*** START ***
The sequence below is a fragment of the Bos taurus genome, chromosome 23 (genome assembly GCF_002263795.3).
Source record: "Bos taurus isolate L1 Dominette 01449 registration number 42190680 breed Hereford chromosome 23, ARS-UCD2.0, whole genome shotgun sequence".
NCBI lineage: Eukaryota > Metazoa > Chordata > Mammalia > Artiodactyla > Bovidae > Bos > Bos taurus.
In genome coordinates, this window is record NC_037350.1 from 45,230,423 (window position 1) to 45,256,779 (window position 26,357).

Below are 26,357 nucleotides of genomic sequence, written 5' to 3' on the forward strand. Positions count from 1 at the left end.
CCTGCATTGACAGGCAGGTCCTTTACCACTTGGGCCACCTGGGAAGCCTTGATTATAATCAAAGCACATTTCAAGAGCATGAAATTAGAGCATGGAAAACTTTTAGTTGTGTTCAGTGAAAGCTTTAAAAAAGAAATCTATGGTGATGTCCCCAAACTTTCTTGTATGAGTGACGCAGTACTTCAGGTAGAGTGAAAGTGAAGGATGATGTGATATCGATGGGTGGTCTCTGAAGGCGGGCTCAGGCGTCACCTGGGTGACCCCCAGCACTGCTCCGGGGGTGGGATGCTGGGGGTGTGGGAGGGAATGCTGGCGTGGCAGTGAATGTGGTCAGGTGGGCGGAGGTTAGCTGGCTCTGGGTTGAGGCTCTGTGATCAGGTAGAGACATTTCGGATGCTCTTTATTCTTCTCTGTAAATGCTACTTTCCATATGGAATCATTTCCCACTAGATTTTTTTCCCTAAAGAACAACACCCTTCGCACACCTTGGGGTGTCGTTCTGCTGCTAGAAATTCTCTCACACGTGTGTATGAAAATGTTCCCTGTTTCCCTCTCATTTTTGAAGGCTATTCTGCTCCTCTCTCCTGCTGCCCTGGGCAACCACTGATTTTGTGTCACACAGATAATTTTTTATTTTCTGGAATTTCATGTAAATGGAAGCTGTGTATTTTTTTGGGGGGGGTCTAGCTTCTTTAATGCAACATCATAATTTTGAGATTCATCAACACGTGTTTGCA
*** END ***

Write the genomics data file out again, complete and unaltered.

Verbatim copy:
The sequence below is a fragment of the Bos taurus genome, chromosome 23 (genome assembly GCF_002263795.3).
Source record: "Bos taurus isolate L1 Dominette 01449 registration number 42190680 breed Hereford chromosome 23, ARS-UCD2.0, whole genome shotgun sequence".
NCBI lineage: Eukaryota > Metazoa > Chordata > Mammalia > Artiodactyla > Bovidae > Bos > Bos taurus.
In genome coordinates, this window is record NC_037350.1 from 45,230,423 (window position 1) to 45,256,779 (window position 26,357).

Below are 26,357 nucleotides of genomic sequence, written 5' to 3' on the forward strand. Positions count from 1 at the left end.
CCTGCATTGACAGGCAGGTCCTTTACCACTTGGGCCACCTGGGAAGCCTTGATTATAATCAAAGCACATTTCAAGAGCATGAAATTAGAGCATGGAAAACTTTTAGTTGTGTTCAGTGAAAGCTTTAAAAAAGAAATCTATGGTGATGTCCCCAAACTTTCTTGTATGAGTGACGCAGTACTTCAGGTAGAGTGAAAGTGAAGGATGATGTGATATCGATGGGTGGTCTCTGAAGGCGGGCTCAGGCGTCACCTGGGTGACCCCCAGCACTGCTCCGGGGGTGGGATGCTGGGGGTGTGGGAGGGAATGCTGGCGTGGCAGTGAATGTGGTCAGGTGGGCGGAGGTTAGCTGGCTCTGGGTTGAGGCTCTGTGATCAGGTAGAGACATTTCGGATGCTCTTTATTCTTCTCTGTAAATGCTACTTTCCATATGGAATCATTTCCCACTAGATTTTTTTCCCTAAAGAACAACACCCTTCGCACACCTTGGGGTGTCGTTCTGCTGCTAGAAATTCTCTCACACGTGTGTATGAAAATGTTCCCTGTTTCCCTCTCATTTTTGAAGGCTATTCTGCTCCTCTCTCCTGCTGCCCTGGGCAACCACTGATTTTGTGTCACACAGATAATTTTTTATTTTCTGGAATTTCATGTAAATGGAAGCTGTGTATTTTTTTGGGGGGGGTCTAGCTTCTTTAATGCAACATCATAATTTTGAGATTCATCAACACGTGTTTGCA